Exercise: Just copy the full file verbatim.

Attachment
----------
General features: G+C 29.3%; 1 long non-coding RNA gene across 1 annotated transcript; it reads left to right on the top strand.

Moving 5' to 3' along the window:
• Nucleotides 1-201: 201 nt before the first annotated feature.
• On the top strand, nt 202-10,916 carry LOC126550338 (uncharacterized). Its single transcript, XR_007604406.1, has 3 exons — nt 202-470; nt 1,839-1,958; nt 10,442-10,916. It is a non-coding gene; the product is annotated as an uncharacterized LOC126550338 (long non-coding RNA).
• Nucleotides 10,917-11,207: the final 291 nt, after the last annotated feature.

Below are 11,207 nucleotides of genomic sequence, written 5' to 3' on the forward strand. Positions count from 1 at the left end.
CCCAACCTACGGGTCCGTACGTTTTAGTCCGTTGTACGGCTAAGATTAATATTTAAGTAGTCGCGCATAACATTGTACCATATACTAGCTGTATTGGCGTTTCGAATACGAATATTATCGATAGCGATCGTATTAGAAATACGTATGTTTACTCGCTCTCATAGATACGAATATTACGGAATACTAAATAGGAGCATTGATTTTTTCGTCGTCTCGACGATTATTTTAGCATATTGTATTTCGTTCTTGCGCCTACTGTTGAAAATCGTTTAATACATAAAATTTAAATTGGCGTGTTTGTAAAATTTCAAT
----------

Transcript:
General features: G+C 29.3%; 1 long non-coding RNA gene across 1 annotated transcript; it reads left to right on the top strand.

Moving 5' to 3' along the window:
• Nucleotides 1-201: 201 nt before the first annotated feature.
• On the top strand, nt 202-10,916 carry LOC126550338 (uncharacterized). Its single transcript, XR_007604406.1, has 3 exons — nt 202-470; nt 1,839-1,958; nt 10,442-10,916. It is a non-coding gene; the product is annotated as an uncharacterized LOC126550338 (long non-coding RNA).
• Nucleotides 10,917-11,207: the final 291 nt, after the last annotated feature.

Below are 11,207 nucleotides of genomic sequence, written 5' to 3' on the forward strand. Positions count from 1 at the left end.
CCCAACCTACGGGTCCGTACGTTTTAGTCCGTTGTACGGCTAAGATTAATATTTAAGTAGTCGCGCATAACATTGTACCATATACTAGCTGTATTGGCGTTTCGAATACGAATATTATCGATAGCGATCGTATTAGAAATACGTATGTTTACTCGCTCTCATAGATACGAATATTACGGAATACTAAATAGGAGCATTGATTTTTTCGTCGTCTCGACGATTATTTTAGCATATTGTATTTCGTTCTTGCGCCTACTGTTGAAAATCGTTTAATACATAAAATTTAAATTGGCGTGTTTGTAAAATTTCAAT